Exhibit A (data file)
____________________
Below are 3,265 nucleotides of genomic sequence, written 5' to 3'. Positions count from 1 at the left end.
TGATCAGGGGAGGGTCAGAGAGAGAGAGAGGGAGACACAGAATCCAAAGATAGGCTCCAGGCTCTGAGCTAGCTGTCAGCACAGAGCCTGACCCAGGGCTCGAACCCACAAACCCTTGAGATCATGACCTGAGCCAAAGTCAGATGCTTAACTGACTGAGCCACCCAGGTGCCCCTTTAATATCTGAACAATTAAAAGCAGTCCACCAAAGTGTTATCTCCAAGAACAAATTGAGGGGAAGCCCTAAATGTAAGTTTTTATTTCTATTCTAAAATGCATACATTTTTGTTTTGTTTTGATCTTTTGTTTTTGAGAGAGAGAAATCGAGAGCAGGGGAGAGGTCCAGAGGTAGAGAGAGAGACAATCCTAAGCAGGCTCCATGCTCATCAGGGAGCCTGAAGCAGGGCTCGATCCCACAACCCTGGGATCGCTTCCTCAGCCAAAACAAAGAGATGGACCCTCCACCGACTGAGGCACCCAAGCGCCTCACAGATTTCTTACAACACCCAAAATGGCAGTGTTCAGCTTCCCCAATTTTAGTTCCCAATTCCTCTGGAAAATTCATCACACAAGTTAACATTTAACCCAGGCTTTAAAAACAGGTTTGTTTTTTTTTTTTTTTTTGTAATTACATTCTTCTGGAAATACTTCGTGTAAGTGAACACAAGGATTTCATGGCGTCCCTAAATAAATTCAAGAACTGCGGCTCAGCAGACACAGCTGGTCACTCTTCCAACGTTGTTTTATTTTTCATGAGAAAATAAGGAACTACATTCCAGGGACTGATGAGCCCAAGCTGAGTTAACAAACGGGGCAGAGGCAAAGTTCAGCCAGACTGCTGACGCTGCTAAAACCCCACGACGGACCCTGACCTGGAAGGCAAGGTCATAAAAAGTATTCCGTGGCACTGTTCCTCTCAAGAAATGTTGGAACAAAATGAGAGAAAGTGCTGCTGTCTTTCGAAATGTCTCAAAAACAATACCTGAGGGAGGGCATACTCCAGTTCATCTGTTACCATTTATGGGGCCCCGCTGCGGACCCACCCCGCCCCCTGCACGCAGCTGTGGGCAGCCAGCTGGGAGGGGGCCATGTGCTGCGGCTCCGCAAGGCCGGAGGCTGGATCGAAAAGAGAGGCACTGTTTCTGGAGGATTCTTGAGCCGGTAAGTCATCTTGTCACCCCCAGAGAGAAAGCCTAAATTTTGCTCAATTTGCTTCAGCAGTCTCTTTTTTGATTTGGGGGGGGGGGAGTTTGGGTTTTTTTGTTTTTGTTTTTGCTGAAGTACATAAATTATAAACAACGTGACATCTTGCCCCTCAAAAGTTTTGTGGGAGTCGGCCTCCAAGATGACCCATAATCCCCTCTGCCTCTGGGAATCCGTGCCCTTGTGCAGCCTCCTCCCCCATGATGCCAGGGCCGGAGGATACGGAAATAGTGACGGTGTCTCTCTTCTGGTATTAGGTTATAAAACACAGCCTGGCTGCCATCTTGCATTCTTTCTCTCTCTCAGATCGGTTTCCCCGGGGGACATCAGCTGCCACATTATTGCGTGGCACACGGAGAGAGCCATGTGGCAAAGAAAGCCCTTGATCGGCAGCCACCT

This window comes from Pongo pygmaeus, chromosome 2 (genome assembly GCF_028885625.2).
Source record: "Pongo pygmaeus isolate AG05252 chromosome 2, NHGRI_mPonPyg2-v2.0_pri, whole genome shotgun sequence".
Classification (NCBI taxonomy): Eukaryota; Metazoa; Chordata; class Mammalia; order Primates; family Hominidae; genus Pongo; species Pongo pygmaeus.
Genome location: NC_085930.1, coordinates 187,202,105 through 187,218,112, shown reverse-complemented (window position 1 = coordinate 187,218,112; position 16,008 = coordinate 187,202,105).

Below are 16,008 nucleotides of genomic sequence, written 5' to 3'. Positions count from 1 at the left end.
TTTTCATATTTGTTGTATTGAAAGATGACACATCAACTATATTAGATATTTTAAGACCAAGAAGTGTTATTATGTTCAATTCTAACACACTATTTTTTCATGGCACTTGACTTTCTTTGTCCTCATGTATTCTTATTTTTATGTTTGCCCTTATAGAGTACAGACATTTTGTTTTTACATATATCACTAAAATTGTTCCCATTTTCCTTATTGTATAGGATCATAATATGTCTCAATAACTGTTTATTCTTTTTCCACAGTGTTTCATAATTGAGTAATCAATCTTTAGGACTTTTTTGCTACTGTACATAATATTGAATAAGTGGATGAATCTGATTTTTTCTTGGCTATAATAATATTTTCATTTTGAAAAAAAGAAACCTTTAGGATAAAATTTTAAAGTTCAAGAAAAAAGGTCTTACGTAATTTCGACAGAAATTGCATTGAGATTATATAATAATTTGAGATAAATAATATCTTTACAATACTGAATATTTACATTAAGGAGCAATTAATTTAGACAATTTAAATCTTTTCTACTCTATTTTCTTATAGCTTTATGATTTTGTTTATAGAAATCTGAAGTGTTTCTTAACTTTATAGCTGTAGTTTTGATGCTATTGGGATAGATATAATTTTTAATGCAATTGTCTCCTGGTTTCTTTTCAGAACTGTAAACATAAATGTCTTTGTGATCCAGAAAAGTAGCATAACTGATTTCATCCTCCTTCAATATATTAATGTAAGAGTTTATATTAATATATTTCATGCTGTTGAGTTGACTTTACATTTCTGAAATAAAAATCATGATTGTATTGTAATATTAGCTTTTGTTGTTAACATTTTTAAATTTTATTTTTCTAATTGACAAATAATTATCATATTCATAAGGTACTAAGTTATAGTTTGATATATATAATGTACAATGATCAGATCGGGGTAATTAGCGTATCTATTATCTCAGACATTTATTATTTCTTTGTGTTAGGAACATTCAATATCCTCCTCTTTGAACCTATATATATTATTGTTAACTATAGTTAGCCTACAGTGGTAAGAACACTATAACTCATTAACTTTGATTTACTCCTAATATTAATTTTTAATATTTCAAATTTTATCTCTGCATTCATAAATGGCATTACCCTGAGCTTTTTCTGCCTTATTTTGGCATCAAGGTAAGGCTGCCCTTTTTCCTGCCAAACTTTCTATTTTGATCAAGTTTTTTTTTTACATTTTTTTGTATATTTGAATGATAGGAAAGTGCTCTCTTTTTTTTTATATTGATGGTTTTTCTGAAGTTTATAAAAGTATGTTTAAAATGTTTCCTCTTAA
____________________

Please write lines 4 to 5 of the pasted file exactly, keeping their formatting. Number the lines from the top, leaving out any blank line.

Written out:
Source record: "Pongo pygmaeus isolate AG05252 chromosome 2, NHGRI_mPonPyg2-v2.0_pri, whole genome shotgun sequence".
Classification (NCBI taxonomy): Eukaryota; Metazoa; Chordata; class Mammalia; order Primates; family Hominidae; genus Pongo; species Pongo pygmaeus.